To champion the picturebook (by Sandie Mourão)

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10 Responses

  1. Barbara Barbara says:

    Thanks for sharing your passion, Sandie! It’s contagious 🙂

    I love picture books and so do my students. Thanks for introducing me to “It’s a Book.” It’s going to be a welcome addition to our class library!

  2. Matthew Spira Matthew Spira says:

    I fully agree that picture books are under-appreciated as teaching and learning tools. I also completely agree that there are so many different ways to implement them in the learning experience.

    As context for the above statement, the kindergarten and elementary-aged language academy I work for in South Korea has recently coalesced around the strongest staff it has had in its history. For the first time in my tenure (and I’ve been there the entire time), I don’t think we have a single weak teacher.

    And back when I was a manager in the business world, I was a firm believer in the principle of MWOB – “Managing by walking around.” I’m not the manager of my school, but when I walk through the hallways and peek- perhaps more importantly listen to, or simply experience the classroom dynamics- what I see are the teachers making the learning opportunities three-dimensional by incorporating multi-sensory input at an appropriate pace for children with very imaginative variations of standard materials.

    Often, it is simply a set of visuals being organized in different ways to highlight different comprehension strategies, or to stimulate production along different channels.

    One thing I personally like to do is give photographs or sets of photographs (for sequencing of both narrative and expository forms of writing) to students and have them try to exhaustively describe the images. Depending on developmental level, I’ll either provide scaffolding through targeted but open-ended questions, or simply provide an “editorial eye” doing the creation process of their assignment.

    Maybe not the exact same thing as you describe, but I’m simply trying to illustrate my complete agreement to the versatility of picture books in a wide variety of contexts.


    • SandieMourao SandieMourao says:

      Thanks for your message Matt 🙂 Couldn’t agree more. The illustrations in picturebooks provide wonderful opportunities for talk, which we often overlook in our focus on the words.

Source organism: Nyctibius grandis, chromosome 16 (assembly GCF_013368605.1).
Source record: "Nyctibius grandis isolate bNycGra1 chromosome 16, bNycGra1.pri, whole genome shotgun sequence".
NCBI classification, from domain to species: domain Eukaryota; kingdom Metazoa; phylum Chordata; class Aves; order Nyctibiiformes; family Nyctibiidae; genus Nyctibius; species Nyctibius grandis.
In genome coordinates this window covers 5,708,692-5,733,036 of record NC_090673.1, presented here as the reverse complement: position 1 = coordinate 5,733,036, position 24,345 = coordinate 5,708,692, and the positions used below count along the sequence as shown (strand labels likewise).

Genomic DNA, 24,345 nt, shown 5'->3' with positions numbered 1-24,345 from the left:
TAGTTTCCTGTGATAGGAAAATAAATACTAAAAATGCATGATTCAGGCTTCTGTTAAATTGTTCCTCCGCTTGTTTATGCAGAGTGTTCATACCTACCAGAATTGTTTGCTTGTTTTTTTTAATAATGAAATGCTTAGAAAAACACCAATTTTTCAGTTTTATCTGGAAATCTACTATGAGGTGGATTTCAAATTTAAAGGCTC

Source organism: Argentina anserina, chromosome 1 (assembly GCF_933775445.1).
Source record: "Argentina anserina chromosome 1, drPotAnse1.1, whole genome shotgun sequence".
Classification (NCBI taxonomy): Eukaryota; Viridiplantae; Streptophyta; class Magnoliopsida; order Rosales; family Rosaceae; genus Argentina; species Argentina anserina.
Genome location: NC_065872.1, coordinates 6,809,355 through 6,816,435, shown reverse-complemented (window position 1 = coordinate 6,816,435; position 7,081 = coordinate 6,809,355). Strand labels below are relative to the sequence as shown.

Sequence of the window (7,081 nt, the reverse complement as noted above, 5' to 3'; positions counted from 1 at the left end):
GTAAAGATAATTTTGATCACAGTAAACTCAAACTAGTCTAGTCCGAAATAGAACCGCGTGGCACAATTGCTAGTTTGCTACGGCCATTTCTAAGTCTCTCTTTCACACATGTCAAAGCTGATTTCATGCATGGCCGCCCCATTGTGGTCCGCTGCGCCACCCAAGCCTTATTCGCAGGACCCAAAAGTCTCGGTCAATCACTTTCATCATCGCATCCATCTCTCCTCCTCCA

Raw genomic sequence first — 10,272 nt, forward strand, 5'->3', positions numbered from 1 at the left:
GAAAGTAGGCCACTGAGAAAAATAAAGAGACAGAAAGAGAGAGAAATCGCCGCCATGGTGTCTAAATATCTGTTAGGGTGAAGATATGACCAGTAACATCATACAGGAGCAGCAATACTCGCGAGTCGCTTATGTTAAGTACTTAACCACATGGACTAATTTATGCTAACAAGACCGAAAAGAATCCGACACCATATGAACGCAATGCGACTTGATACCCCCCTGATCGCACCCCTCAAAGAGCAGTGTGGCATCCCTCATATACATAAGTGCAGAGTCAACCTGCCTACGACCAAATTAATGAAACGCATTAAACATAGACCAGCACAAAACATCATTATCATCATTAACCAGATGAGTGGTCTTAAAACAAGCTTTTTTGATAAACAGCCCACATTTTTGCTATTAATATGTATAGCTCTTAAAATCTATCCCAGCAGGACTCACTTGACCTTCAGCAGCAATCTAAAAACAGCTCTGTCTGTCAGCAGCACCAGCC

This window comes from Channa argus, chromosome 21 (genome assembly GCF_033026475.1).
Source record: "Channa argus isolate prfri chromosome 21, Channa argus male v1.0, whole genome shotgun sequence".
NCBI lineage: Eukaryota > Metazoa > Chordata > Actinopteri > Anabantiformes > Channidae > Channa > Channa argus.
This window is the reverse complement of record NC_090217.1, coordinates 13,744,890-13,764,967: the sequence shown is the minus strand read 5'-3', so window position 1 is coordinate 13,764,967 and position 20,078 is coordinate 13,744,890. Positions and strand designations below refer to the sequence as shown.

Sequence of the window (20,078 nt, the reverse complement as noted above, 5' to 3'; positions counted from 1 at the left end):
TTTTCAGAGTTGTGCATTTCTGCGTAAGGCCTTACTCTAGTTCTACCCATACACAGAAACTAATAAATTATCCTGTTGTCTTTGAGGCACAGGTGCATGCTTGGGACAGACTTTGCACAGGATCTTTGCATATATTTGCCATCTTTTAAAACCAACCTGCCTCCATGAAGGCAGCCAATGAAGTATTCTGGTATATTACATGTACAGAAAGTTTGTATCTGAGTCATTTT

• Eric Kane Eric Kane says:

      YES! 🙂 Picture books without the pictures are “just” books. The pictures are half the equation – MORE for the youngest learners. We use a lot of interactive reading strategies in the classroom and they seem to be the one thing that can keep even the youngest kids glued to the floor for the longest time! They love predicting, describing, answering, laughing!

  3. Yoshie says:

    Thank you for great sharing about wonderful picture books! They are so helpful for me. Also I am really impressed by your passion.

  4. Kathleen Kampa Kathleen Kampa says:

    Your photo makes me feel like sitting down and reading for hours on end. Picture books are truly magical! I use picture books with students of varying English levels and ages. They beckon the use of Multiple Intelligences strategies (I end up singing and moving with many of the books I read). They invite children to think holistically about the “big ideas” in the books linking all of the “little pieces” of vocabulary together.
    Best of luck on your research . . .
    Kathleen Kampa

    • SandieMourao SandieMourao says:

      Hi Kathleen,
      Thank you for your wonderful response. I love your “big ideas” and “‘little pieces’ of vocabulary” comment. Perfect. Picturebooks do just that. The illustrations help us see the whole and then focus in, which is often quite the opposite of what we do with words, which is look at the bits to get a whole.
      And yes, picturebooks do wonders for the whole child/student, catering for their affective, social and cognitive development, as well as their emotional development. They are truely wonderful things and a good picturebook is better than all my favourite things tied together in a bow.
      Do pop into my blog every now and again and read about some of the picturebooks there.

  1. October 29, 2010

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